Number.The number identifies each character and vehiclecard individually.
Identity Letter.A letter from L through Z (omitting O) thatmatches a soldier or vehicle counter to show the German on
you can talk about strategy and possible moves only whenyou each have a soldier preferably the commander within earshot (two hexes) of each other. You can play semi-competitively by keeping track of the VP's each of your half-squads earn separately and comparing your totals at theend of the mission. You can also use these same ideas to playthe game with three or more players. Experiment, because
Ambush!is flexible enough to allow different types of play.
Each Ambush! mission can be played only once,because after playing it you know its plot, characters, andmysteries. However, we have found that if you return to amission long after you played it the first time, it has somereplay value due to the frailty of human memory. Do not depend on this, however, since you might just rememberanyway. For these reasons, Ambush! missions should beplayed carefully and savored for their flavor and uniqueness. We hope you enjoyAmbush!and that it provides youwith many evenings of enjoyment.
GAMES QUESTIONSIf you have questions about the rules, feel free to write
to us. When you do, please word your questions so that wecan respond with a simple one-word answer when possible,and include a self-addressed, stamped envelope. This will ensure a quick and precise answer to your questions. Mailthem to:
Ambush! QuestionsVictory Games, Inc.43 West 33rd Street, Suite 603New York, NY 10001
the map. Each letter appears on more than one card, but only appears on one card used per mission.
Type.A word describing the German soldier's primary roleor characteristic, such as officer, sniper, or driver.
Activation Victory Point Award. The number of VictoryPoints you receive when the German is activated, regardlessof what happens later with that German.
Conditional Victory Point Award. The number of VictoryPoints you receive if something specific happens to the German. Most Germans have no Conditional VP award.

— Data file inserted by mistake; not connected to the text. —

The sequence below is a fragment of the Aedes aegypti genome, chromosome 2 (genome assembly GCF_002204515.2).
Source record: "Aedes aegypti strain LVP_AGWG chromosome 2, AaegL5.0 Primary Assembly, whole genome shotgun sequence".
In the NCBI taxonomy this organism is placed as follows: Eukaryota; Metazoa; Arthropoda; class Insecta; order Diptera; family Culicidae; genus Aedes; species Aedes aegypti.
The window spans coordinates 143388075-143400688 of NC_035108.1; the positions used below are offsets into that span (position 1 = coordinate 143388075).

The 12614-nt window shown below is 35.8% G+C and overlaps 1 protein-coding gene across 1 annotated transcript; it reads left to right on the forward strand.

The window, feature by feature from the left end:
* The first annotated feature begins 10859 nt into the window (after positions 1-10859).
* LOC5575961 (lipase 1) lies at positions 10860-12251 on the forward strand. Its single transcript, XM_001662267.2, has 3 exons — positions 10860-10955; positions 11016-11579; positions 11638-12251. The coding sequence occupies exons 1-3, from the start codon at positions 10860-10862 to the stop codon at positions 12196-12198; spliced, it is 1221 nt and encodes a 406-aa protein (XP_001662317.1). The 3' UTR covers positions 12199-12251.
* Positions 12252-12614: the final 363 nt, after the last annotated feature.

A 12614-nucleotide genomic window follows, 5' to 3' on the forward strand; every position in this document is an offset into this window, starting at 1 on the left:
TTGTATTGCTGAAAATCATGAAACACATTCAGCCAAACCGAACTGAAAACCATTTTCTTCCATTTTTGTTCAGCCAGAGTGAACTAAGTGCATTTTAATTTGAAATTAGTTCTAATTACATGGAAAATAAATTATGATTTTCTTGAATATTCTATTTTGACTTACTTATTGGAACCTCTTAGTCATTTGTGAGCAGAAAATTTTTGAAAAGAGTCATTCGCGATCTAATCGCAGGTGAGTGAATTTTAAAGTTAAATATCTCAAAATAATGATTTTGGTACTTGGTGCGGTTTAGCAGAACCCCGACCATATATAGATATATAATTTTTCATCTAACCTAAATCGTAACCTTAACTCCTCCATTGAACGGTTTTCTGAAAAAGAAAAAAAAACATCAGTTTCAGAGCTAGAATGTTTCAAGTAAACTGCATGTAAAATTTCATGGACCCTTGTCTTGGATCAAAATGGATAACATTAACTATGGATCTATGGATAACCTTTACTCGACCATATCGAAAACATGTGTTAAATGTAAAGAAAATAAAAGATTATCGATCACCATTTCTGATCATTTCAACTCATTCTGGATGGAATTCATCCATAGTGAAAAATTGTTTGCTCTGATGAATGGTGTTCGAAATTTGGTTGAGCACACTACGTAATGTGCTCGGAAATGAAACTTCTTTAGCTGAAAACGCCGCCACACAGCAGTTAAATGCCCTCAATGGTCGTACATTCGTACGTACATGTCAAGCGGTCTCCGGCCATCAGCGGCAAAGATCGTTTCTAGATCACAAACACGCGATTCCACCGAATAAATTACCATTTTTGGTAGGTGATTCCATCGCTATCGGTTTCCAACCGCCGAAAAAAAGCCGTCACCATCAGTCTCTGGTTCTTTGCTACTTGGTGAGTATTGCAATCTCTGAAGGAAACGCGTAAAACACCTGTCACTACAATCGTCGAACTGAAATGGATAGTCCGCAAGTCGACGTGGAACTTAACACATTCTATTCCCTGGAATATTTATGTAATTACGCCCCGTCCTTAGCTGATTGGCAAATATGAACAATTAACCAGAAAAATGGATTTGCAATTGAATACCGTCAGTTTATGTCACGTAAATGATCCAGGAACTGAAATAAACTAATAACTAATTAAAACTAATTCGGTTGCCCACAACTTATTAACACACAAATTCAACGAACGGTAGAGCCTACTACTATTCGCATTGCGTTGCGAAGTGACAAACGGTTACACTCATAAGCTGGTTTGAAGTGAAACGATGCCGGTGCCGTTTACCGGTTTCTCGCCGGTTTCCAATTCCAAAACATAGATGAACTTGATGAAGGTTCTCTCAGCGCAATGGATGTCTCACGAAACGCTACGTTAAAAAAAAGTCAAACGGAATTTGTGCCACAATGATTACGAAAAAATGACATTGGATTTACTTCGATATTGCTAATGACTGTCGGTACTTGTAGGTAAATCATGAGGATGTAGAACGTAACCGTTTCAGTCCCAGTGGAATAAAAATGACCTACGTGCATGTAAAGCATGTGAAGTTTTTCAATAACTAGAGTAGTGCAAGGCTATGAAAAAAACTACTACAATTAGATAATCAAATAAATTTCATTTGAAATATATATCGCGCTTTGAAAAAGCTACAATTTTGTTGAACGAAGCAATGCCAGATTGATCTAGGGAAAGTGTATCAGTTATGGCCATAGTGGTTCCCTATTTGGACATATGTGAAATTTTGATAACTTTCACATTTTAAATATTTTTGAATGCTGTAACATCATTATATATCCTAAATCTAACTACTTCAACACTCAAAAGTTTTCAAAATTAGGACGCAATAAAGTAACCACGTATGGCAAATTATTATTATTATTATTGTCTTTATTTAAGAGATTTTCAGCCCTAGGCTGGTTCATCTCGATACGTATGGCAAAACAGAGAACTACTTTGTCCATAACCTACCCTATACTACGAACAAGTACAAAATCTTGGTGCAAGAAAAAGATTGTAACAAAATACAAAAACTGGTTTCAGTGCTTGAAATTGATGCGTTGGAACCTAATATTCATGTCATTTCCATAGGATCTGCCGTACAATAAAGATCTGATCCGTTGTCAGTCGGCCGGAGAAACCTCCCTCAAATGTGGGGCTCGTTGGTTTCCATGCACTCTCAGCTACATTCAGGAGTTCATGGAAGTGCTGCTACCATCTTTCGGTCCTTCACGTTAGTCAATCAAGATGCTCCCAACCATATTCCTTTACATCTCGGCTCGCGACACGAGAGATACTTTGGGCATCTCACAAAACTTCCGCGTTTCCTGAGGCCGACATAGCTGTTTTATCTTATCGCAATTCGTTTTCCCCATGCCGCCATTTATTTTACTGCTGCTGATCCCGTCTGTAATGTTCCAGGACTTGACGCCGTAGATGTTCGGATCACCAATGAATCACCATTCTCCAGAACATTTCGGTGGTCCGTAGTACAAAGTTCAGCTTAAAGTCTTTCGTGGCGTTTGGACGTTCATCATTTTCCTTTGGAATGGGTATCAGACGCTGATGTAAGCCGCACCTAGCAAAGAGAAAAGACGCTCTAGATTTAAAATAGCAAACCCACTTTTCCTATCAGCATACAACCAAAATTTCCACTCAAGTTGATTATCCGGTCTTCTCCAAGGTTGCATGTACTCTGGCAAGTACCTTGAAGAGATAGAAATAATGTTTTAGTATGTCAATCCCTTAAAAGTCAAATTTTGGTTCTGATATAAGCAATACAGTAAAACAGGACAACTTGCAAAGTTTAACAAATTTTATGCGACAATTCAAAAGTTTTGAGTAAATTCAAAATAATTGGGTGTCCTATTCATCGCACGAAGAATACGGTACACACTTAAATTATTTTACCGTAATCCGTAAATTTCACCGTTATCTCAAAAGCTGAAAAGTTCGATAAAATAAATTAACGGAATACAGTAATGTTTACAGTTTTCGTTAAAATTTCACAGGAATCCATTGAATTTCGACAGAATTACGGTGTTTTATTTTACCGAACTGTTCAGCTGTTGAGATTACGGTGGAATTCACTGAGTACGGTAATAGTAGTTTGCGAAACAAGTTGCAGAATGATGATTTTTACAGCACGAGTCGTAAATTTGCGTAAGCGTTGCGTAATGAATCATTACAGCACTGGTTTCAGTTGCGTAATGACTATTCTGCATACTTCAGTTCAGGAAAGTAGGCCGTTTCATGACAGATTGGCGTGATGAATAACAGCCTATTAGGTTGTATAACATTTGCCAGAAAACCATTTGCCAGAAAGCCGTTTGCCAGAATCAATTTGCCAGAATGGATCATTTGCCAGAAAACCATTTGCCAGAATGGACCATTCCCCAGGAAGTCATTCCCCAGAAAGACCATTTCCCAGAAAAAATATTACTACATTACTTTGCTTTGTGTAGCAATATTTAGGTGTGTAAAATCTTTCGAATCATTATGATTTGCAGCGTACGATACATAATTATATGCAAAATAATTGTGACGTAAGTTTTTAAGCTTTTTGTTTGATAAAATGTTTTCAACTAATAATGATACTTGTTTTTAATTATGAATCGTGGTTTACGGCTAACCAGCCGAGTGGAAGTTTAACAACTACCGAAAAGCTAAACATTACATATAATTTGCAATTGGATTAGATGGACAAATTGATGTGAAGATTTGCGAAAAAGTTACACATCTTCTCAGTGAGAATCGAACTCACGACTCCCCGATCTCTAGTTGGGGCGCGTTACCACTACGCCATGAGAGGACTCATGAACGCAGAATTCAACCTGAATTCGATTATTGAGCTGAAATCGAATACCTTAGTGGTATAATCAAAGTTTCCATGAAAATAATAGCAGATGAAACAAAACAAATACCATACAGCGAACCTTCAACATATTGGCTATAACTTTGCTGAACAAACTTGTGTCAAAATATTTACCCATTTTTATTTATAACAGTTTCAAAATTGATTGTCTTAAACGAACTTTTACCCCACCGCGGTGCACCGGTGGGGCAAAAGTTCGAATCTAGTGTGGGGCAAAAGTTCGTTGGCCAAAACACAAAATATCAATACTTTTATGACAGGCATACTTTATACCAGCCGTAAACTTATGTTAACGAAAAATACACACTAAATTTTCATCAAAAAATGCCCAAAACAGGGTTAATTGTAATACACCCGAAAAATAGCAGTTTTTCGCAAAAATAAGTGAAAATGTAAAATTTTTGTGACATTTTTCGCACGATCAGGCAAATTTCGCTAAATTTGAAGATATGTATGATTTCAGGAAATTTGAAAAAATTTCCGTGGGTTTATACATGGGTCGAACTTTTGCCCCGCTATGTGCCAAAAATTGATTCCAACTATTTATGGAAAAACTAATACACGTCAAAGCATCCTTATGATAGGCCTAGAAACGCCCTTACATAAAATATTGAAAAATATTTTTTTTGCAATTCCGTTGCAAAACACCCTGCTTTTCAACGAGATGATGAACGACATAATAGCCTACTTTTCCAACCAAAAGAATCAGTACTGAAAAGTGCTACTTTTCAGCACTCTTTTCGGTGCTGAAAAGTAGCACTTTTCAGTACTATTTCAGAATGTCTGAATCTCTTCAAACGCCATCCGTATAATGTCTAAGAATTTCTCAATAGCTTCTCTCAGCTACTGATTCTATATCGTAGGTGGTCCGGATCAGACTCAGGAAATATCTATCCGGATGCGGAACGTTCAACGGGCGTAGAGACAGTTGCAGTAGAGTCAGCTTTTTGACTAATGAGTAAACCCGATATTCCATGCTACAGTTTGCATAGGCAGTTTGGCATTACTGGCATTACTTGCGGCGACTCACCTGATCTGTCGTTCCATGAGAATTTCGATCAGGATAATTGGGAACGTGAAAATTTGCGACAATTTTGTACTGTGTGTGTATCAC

Weapons.All the equipment the German is carrying. EachGerman uses his equipment as directed in the paragraphs.
Characteristics. Each German is rated in four areas: Initiative, Perception, Weapon Skill, and Movement PointAllowance. Some Germans also have a Driving Skill rating.Some vehicles have a range of rat ings, depending on the current status of the vehicle and crew. See 2/10 for explanationsof each characteristic.
Action Table. A matrix used to determine what actions aGerman soldier undertakes each time he gets a turn. Usually, the result of a die roll is cross-referenced with the currentMission Condition (a number from 1 to 6) to yield an ActionParagraph describing the German's maneuvers. Sometimes, however, a Special Reaction or Self-Preservation(both indicated by letters) may be in effect for a German, inwhich case the die result is cross-reference with the appropriate letter column instead.
Notes. Many soldiers have instructions specifying whateach does when first activated or when other situations arise
during play. Read these notes carefully.
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2/2 View Sleeve and Mission CardsThe Mission Cards represent, in a scrambled form, all
the paragraph references required to play each mission. Thesleeve enables you to find those paragraphs you needwithout letting you see what else the mission might have instore for you. Each mission is played using two or three Mission Cards read one at a time in the view sleeve. Each Mission Card is identified by Mission Number and Mission Condition Number. At the start of a mission, place the MissionCondition 1 card for that mission in the sleeve with the Condition 1 side facing the slots. Refer to the sleeve/ card eachtime a Paragraph Check is triggered by a US soldier entering a hex, each time you conduct an Event Check, and eachtime you must move a German.
* When a US soldier enters a hex, look up the paragraphnumber by aligning the hex number on the sleeve with thehex letter on the card in the window. If a black paragraphnumber appears in the slot above or below that number, lookup the paragraph in the Paragraph Booklet. If the number ispreceded by a Sighting Reference (si, s2, etc.), and thatsightinghasoccurred, do not look up the listed paragraph.In some slots, the word Event appears instead of aparagraph number. This means you must conduct an EventCheck (5/6) if Operations are underway. Event Checks are
not triggered by Mission Cards during Rounds.* When an Event Check is rolled, line up the die result onthe sleeve with the RE (Random Event) column of the Mission Card. If a paragraph number appears in the appropriateslot, look it up in the Paragraph Booklet. However, if thenumber is preceded by a Sighting Reference that hasalready occurred, do not look up the listed paragraph.
* When you must move a German (6/8), locate the hex heoccupies by aligning the hex number on the sleeve with thehex letter on the Mission Card. Read the red hex coordinateor paragraph number that appears in the correspondingslot. If it is a hex coordinate, move the German to that hex.If a paragraph number appears, look it up in the ParagraphBooklet to determine how the German moves. In some
cases, the word Exit appears, which indicates that the German leaves the map.